Scala: Overloading Operators

If you come from Java I have just caught your attention. If you are a C++ developer you might be not surprised.

In Scala, every operator is actually a method. The difference between methods and operators is how you use them. When you write:

val = 3 + 5

Scala calls the method + defined in Int:

val = (3).+(5)

In the first example + is used as operator, in the second one, + is used as a method.
As said, every operator is a method, which means that we can call any method as an operator. For instance, this two instructions are equivalent:

val test1 = “Alice” startsWith “A”
val test2 = “Alice”.startsWith(“A”)

After reading this, you might be wondering: Scala doesn’t really have operator overloading, it is only method overloading. Well, maybe it’s true, but from the language point of view, it is operator overloading!

There are three types of operators, infix, prefix and postfix. In Scala you can implement these three kinds, but there are some restrictions about the prefix and postfix operators.


In infix notation, you put the operator between the objects. This kind of operators could take two or more operators. When having more than two, all but the first go after operator between parenthesis.
Now let’s do a real example where it could be useful this infix operator overloading.

class Angle (d: Int, m: Int, s: Int) { require (d < 360 && m <60 && s < 60) val degree: Int = d val minute: Int = m val second: Int = s def + (that: Angle) : Angle = { val sec = second + that.second val min = minute + that.minute + (sec /60) val deg = degree + + (min /60) new Angle (deg % 360,min % 60,sec % 60) } def + (deg: Int) : Angle = new Angle (degree + deg % 360, minute, second) def - (that: Angle) : Angle = { val thisSecs = degree * 3600 + minute * 60 + second val thatSecs = * 3600 + that.minute * 60 + that.second val dif = if(thisSecs <= thatSecs) thisSecs - thatSecs else thatSecs - thisSecs val min = dif / 60 val deg = min /60 new Angle (deg , min % 60, dif % 60) } override def toString = degree+ "º "+minute+"' "+second+"''" }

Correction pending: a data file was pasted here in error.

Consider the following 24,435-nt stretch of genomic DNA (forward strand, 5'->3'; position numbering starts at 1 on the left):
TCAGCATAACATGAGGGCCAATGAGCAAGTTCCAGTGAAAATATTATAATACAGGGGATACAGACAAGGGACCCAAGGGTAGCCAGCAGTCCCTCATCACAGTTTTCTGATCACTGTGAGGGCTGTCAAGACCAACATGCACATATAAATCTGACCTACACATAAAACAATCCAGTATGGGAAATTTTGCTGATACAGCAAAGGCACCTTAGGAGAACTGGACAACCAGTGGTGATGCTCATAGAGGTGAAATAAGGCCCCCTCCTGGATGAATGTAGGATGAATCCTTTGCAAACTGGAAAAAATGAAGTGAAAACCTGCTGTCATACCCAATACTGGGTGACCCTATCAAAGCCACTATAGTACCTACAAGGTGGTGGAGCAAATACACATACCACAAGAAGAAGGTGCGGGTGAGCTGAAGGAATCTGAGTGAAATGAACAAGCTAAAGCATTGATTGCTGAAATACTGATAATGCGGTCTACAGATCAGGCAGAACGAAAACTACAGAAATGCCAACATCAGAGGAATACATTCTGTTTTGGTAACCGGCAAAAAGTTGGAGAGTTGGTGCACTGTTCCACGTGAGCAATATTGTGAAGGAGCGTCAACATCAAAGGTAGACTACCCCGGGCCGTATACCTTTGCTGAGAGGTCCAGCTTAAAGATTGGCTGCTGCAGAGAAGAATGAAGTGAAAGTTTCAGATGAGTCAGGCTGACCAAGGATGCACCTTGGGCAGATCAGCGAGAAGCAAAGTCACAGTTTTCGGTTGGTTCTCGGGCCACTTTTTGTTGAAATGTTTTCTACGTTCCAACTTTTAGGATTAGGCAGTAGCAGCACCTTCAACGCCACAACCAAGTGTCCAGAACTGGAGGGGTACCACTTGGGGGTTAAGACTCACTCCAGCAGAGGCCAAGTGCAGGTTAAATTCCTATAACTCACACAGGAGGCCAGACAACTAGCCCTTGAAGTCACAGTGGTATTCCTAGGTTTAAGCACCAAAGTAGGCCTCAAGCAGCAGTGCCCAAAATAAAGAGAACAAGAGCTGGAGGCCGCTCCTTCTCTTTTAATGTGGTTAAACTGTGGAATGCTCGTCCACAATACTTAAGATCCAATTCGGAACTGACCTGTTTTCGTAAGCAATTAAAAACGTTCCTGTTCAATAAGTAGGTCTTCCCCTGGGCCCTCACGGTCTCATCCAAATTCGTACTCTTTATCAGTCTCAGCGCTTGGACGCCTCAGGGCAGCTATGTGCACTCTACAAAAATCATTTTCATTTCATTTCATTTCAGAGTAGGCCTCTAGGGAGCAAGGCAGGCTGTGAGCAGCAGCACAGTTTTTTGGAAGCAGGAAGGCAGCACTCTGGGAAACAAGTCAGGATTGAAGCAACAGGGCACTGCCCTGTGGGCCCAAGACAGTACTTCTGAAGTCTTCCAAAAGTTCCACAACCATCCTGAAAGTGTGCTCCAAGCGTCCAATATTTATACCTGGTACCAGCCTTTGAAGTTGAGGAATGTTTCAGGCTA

After creating this class, we can add and subtract angles as follows:

val angle1 = new Angle(40,30,35)
val angle2 = new Angle(30,52,50)
val angle3 = angle1 + angle2
println(angle1 – angle2)
println(angle2 – angle1)
println(angle3 – angle1)

And the result is:

71º 23′ 25”
9º 37′ 45”
9º 37′ 45”
30º 52′ 50”

This example above is only a proof of concept of operator overloading. Maybe it’s not programmed in a functional way, but I’ve done my best. Any comments are appreciated.


In prefix notation, you put the operator before the object. In Scala, the prefix operators can only take one operator, this is called unary operator. The only identifiers that can be used in unary prefix operators are +, , ! and ~. If you need to define a prefix operator, for instance, !, you must implement a method called unary_!.


In postfix notation, you put the operator after the object. This kind of operators are also unary. Unlike the prefix operators, in postfix operators there is no restriction about the names of the methods/operators. The convention about postfix operators is invoking the operators without parenthesis only if the operator has no side effects, otherwise, you might include them. For example, method toLowerCase defined in String should be invoked without parenthesis and println() should be invoked with parenthesis because it writes to the Console.


2 Responses

  1. I’ve never used these operators in my career. Because I develope for the Academics Institutions but I will use at home.


    • LinkedIn is developed with Scala, maybe you could start thinking about developing your applications in Scala, maybe you could reduce your code and reduce the possibility of introduce bugs in it.

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